As a child, the task of walking to the 18th century Bridge of Alvah, near Banff in Aberdeenshire, was presented as something akin to travelling to Mordor: a journey of such length and difficulty as to render it impossible to your average mortal.
The walk from Duff House (a place with easy parking, swings, art gallery, tearoom and gift shop) to Alvah is actually comprised of just over two miles of well maintained track.
The other fact about Alvah recalled from childhood is that it is a place of great natural beauty. That is true.
The bridge stands huge and majestic – it is a bit ‘Lord of the Rings’ after all – over a deep gorge and the River Deveron.
I was most intrigued by the Gothic window (visible in first and last pics) and the many little hooks, just about discernible below.
Googling revealed that there was a room for a toll collector within the bridge. This explains the window, though how a person got in there is not so clear. Either the door has been sealed or there was something Rapunzel-like going on. Local legend has it that the room was used by the (married) Earl to entertain young ladies so perhaps it was kept semi-secret. The hooks remain a mystery.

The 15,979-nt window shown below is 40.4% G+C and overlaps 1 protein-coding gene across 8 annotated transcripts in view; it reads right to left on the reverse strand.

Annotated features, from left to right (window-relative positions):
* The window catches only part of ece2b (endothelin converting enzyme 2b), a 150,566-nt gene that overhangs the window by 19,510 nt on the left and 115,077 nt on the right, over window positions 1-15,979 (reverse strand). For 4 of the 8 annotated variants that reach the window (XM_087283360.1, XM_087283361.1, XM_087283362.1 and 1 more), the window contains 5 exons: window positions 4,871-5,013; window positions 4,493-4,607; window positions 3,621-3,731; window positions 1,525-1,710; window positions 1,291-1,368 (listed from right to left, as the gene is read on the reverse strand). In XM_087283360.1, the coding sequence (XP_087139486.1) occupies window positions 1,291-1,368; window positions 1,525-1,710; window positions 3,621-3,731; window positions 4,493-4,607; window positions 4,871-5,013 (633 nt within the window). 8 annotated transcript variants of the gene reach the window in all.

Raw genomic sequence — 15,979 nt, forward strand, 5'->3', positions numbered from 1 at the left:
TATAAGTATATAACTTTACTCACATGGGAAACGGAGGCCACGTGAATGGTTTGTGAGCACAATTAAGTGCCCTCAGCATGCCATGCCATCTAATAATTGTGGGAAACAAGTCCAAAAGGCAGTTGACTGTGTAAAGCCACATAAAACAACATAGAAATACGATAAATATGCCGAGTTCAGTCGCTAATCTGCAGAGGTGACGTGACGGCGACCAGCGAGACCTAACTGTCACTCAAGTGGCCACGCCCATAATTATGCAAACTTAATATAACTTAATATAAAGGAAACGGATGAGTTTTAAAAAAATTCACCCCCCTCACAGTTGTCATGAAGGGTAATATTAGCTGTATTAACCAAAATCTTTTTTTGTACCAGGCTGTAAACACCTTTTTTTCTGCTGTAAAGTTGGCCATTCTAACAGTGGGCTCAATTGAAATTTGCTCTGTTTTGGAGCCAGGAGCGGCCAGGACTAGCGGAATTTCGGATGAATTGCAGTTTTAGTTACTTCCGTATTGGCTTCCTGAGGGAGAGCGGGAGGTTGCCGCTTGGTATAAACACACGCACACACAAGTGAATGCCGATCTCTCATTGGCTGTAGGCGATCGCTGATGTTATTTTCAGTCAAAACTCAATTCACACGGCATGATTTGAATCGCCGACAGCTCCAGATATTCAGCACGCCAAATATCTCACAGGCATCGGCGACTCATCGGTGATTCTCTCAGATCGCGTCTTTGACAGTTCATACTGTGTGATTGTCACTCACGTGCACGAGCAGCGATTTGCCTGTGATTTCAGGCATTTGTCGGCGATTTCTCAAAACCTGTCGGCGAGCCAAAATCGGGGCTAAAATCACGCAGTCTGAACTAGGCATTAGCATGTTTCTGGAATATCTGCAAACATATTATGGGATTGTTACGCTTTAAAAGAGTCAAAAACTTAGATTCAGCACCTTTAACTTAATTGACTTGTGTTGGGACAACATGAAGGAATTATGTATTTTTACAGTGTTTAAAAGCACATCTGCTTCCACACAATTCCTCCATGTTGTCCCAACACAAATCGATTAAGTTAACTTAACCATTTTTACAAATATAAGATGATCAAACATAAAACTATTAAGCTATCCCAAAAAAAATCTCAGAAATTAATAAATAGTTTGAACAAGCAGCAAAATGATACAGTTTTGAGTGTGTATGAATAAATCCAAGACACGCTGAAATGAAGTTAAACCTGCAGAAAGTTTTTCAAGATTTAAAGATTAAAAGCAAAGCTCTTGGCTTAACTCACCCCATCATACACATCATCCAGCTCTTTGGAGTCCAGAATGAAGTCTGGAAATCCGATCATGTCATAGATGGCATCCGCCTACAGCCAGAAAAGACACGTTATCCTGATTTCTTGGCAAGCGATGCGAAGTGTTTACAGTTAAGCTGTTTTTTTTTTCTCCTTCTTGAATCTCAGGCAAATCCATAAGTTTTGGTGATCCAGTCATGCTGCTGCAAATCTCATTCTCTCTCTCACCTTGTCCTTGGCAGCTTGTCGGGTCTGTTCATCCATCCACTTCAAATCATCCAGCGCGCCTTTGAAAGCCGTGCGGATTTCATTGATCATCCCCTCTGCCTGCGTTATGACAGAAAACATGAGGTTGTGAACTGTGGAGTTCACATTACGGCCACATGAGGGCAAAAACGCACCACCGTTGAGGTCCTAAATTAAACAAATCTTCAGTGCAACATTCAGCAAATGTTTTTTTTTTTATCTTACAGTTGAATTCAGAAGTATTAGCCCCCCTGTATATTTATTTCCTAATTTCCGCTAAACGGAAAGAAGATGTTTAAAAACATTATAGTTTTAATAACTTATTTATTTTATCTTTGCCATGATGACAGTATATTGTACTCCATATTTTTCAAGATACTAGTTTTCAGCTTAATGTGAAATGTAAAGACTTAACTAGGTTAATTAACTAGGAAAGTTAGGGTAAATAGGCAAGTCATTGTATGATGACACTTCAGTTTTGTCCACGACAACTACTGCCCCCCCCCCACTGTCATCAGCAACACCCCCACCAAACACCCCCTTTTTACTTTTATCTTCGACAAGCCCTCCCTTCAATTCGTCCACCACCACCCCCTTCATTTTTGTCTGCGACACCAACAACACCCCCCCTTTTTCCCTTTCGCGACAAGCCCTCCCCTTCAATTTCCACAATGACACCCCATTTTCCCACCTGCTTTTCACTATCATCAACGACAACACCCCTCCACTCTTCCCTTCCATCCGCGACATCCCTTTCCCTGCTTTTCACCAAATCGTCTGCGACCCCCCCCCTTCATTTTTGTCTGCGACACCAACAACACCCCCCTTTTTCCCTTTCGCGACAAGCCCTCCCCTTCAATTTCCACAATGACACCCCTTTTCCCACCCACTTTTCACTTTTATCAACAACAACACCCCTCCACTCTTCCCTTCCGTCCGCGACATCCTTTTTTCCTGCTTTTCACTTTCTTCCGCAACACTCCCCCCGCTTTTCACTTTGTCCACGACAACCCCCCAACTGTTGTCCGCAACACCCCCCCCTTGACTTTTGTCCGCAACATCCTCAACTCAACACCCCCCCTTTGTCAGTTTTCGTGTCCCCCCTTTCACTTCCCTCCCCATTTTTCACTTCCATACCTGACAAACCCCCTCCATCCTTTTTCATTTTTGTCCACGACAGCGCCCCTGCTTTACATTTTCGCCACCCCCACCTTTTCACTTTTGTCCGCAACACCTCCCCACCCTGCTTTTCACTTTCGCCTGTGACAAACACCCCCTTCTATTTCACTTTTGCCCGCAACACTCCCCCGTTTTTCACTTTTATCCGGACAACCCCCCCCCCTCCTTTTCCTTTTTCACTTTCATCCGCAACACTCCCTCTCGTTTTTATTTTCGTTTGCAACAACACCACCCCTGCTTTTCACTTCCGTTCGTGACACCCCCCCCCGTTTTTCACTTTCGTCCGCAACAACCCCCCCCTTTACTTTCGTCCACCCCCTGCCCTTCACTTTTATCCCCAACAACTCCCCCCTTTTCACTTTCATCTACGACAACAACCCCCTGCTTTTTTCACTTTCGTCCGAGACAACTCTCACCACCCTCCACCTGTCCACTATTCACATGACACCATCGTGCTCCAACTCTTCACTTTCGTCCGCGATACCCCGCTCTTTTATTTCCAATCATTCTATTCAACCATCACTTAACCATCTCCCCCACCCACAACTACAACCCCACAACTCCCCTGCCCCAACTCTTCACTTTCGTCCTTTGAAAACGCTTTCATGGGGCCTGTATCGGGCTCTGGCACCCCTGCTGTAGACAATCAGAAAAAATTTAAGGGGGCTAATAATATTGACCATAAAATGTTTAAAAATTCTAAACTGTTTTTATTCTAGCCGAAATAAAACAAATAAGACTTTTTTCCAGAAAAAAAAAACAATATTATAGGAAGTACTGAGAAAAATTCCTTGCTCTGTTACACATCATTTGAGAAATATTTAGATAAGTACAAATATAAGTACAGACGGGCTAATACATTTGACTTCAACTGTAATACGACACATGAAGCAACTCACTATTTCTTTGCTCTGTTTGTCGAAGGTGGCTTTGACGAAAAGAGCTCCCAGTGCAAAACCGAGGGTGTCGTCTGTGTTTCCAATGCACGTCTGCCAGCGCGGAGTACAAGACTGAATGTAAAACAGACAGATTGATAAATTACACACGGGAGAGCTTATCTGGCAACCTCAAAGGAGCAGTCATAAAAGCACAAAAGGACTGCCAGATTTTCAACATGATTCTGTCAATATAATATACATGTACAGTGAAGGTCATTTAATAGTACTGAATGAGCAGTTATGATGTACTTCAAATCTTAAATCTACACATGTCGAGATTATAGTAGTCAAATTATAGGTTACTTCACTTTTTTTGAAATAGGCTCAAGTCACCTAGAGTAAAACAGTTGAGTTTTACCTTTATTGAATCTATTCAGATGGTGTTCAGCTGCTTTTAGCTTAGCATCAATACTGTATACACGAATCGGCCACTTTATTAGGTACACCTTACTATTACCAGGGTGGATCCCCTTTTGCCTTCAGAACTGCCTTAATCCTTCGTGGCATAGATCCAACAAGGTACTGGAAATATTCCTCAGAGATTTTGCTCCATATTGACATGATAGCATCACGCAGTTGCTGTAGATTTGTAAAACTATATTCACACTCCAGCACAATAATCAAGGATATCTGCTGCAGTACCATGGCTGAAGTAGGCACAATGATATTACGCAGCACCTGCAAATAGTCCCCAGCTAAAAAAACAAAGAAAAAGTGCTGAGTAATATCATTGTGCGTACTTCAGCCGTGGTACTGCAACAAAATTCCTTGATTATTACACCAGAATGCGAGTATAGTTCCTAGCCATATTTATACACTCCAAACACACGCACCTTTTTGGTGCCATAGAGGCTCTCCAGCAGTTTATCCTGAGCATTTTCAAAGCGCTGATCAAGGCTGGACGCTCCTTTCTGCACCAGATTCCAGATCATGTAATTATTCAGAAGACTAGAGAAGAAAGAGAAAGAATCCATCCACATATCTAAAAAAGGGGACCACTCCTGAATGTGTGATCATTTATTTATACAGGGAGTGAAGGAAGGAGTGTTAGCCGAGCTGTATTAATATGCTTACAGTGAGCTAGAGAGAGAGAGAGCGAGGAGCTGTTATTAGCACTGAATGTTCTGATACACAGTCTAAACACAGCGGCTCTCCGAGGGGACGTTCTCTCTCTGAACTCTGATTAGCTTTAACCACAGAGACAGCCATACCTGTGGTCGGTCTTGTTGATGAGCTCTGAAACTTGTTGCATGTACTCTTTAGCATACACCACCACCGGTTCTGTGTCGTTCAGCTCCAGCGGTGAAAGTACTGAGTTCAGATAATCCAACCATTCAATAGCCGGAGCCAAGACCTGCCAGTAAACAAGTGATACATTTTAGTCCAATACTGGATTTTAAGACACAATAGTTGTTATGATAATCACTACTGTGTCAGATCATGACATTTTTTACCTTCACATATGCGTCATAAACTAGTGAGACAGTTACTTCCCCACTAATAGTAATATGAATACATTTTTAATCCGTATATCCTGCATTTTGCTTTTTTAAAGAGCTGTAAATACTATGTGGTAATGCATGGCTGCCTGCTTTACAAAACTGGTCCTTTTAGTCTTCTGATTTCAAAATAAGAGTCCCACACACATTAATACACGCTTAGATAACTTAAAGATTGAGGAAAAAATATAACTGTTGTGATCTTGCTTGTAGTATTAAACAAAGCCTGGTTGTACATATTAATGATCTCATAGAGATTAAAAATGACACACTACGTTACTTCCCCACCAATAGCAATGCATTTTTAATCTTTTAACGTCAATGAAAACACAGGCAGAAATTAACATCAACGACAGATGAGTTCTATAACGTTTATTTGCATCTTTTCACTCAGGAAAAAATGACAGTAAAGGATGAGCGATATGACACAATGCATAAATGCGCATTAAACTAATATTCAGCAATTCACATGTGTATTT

In summary: go visit the Bridge of Alvah; it’s well worth the two mile trek. Not an Orc in sight!
See the post about the Mausoleum for more on the grounds of Duff House.
Update: we revisited the bridge in Autumn and were given access the Earl’s secret room/love nest.
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Set in 1st century Scotland, my latest novel, SISTERS AT THE EDGE OF THE WORLD, includes the battle of Mons Graupius between the Romans and the Caledonian tribes. The book features a neurodivergent main character and some rather complicated romance!
See the press release here
“Ethereal and spellbinding….” Historical Novel Society
Read the article Roman Aberdeenshire features in author’s new book from Grampian Online.
Taking place mainly in a fictional castle, THE MERMAID AND THE BEAR blends an often overlooked period of history, the Scottish witchcraft accusations, in particular the 1597 Aberdeen witchcraft panic, with a love story.
See the press release here
From the Press and Journal: New book by Fraserburgh author highlights horrific extent of witch trials in Scotland
FIREFLIES AND CHOCOLATE was inspired by the kidnapped children and young people of Aberdeen. The story follows the adventures of Elizabeth Manteith from the castle and her determined efforts to get back home. There’s love. There’s derring-dos on the high seas… And there’s chocolate!
See the publisher’s Press Release here